Is Fluoxetine Effective for Treating Pediatric Body Dysmorphic Disorder?

By Staff Sgt. Corey J. Hook [Public domain], via Wikimedia Commons

Body dysmorphic disorder or BDD, usually starts in childhood or adolescence, but treating it within the pediatric population has not been studied. Recent research suggests adults with body dysmorphic disorder could respond positively to serotonin reuptake inhibitor medications such as fluoxetine (Prozac). The preliminary results of this study reports that these medications may also be beneficial in treating the disorder in children and adolescents.

Little Known Relative of Obsessive Compulsive

BDD commonly shares features of obsessive compulsive disorder or OCD. The hallmark of the disorder is having a preoccupation with an imaginary or slight abnormality or defect in appearance. Body dysmorphic disorder often shows up during childhood or adolescence, but until currently, no studies for drug therapy treatments has been done.

Recently a study was performed by Dr. Eric Hollander of the Montefiore Medical Center, Albert Einstein College of Medicine, researchers looked at the effectiveness of fluoxetine for treating BDD.

The Study

Dr. Hollander and his team looked at 44 Caucasian children who were aged 18 and younger. The children had a clinical diagnosis of BDD and received no previous treatment with fluoxetine and no concurrent psychotherapy.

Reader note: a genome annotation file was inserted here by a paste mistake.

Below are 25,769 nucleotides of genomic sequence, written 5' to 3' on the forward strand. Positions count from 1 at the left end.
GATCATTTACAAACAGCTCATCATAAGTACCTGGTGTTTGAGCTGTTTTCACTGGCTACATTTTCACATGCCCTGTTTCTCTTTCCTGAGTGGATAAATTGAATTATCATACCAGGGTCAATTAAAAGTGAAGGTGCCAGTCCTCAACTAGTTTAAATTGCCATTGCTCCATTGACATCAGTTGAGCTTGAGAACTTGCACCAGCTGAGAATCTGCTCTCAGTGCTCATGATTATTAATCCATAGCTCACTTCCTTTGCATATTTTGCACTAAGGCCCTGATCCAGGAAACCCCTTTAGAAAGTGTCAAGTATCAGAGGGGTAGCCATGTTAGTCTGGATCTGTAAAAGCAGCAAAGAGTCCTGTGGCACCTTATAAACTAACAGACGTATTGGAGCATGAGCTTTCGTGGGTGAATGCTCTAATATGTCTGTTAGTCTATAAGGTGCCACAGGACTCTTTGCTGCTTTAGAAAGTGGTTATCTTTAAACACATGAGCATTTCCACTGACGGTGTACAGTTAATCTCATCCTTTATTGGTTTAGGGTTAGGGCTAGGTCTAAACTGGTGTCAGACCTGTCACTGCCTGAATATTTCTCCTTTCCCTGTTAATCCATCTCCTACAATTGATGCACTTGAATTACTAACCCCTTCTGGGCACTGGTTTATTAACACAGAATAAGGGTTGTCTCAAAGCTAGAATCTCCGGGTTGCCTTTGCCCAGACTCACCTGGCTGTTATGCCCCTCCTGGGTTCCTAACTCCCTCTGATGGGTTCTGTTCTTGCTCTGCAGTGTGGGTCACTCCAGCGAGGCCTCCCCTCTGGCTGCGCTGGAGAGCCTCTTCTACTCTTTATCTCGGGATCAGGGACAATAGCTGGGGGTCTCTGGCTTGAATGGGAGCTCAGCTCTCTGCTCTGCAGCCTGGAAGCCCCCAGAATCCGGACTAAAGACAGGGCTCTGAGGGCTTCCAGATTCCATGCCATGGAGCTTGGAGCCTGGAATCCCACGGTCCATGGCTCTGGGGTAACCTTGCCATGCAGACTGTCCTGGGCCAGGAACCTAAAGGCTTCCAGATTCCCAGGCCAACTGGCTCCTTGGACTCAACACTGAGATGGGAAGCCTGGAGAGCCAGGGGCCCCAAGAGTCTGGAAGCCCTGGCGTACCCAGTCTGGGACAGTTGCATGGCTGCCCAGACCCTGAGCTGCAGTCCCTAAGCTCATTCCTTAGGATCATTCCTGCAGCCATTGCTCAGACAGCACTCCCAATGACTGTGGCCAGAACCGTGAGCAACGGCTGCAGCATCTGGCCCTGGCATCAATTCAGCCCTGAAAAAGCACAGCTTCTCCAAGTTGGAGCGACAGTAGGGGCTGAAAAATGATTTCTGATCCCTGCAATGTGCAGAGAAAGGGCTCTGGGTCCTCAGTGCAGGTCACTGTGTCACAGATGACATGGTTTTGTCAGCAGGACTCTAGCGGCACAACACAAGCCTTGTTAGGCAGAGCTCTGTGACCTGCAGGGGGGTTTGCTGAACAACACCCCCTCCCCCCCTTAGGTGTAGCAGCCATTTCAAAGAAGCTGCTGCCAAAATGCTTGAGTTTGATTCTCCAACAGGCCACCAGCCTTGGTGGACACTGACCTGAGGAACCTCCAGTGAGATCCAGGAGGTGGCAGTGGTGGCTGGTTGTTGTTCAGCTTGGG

Hollander stated, “ The mean age of the study population was just under 15 years, the age of onset was around puberty, age 12 or 13, when their bodies are rapidly changing and they are very concerned about fitting in with their peers.”

The illness was quite severe within this age group and it had an impact on the child’s academic and social function. “Some children refused to go to school, some became homebound,” he noted.

After 7 days of a single-blind placebo, children who did not significantly improve were randomly assigned to a twelve week regimen of fluoxetine. (Dosages were weight based with a maximum of 60 mg per day.)
It turns out fluoxetine was well tolerated and Dr. Holland noted, “We didn’t see any suicidal thoughts or behaviors with fluoxetine in the pediatric population with BDD.”

It is very important that treatment options for pediatric BDD continue being studied because the symptoms a young child faces can be chronic and debilitating.

The research team discovered that pediatric-onset body dysmorphic disorder interfered with developmental tasks of childhood and adolescence. It also has a more malignant course of illness than that seen in adults and when untreated, it can be persistent and cause severe morbidity throughout one’s lifespan.

Conclusion of the Study

Subjects of the study who received the fluoxetine had a greater reduction in BDD symptoms than the ones who received the placebo. Dr. Scott L. Rauch, MD and the president and chief psychiatrist at McLean Hospital in Belmont, Massachusetts who was not involved in the study was quoted as telling the Medscape Medical News, “Though on average subjects who received SSRI treatment had greater reduction in symptoms than those who received placebo, this difference was modest in magnitude and did not reach statistical significance. But it would be premature to conclude that SSRIs are not efficacious in treating BDD in adolescence.”

More research is needed in order to determine the effectiveness of fluoxetine in treating childhood/adolescence body dysmorphic disorder and further studies can improve the lives of many who currently suffer from the disease.

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